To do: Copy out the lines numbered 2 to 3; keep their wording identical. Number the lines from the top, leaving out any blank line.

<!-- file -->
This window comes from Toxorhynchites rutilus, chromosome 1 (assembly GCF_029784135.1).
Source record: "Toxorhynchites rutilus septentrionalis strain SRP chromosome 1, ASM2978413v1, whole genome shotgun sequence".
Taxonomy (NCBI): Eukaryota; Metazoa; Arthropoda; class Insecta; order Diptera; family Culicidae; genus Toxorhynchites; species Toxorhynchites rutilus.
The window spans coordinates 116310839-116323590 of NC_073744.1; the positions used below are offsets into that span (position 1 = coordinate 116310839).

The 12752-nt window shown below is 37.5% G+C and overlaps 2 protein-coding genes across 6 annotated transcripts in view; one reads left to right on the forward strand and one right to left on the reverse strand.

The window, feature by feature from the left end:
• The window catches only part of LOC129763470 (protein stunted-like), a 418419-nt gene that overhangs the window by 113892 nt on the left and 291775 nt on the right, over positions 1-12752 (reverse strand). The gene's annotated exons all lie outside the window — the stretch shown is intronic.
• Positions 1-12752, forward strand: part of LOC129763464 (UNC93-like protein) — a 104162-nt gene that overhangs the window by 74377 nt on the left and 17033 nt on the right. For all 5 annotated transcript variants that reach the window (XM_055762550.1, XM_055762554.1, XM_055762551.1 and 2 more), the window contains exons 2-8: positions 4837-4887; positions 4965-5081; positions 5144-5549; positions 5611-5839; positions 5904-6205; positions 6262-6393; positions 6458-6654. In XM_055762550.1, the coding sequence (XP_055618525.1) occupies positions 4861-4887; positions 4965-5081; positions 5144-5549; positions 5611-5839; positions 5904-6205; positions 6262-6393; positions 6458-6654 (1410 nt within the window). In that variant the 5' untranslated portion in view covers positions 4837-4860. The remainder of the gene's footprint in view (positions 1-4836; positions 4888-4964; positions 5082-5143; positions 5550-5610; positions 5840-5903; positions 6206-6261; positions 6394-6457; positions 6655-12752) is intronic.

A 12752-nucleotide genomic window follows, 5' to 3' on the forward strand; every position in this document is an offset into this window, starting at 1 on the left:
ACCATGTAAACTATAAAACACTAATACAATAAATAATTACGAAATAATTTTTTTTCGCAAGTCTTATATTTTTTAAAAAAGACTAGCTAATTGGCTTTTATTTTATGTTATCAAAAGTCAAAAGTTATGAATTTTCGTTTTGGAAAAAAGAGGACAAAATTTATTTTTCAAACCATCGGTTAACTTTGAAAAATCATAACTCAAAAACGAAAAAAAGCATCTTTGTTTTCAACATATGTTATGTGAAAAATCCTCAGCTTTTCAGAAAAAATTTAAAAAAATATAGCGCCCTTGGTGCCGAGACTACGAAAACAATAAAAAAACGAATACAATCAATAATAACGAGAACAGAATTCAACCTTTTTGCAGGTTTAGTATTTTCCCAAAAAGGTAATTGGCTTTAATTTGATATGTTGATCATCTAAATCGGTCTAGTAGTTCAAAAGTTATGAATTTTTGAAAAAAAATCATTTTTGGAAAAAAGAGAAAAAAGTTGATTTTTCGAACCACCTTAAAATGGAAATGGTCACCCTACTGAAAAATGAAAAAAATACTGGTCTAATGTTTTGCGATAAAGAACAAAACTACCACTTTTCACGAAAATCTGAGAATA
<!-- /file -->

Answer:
Source record: "Toxorhynchites rutilus septentrionalis strain SRP chromosome 1, ASM2978413v1, whole genome shotgun sequence".
Taxonomy (NCBI): Eukaryota; Metazoa; Arthropoda; class Insecta; order Diptera; family Culicidae; genus Toxorhynchites; species Toxorhynchites rutilus.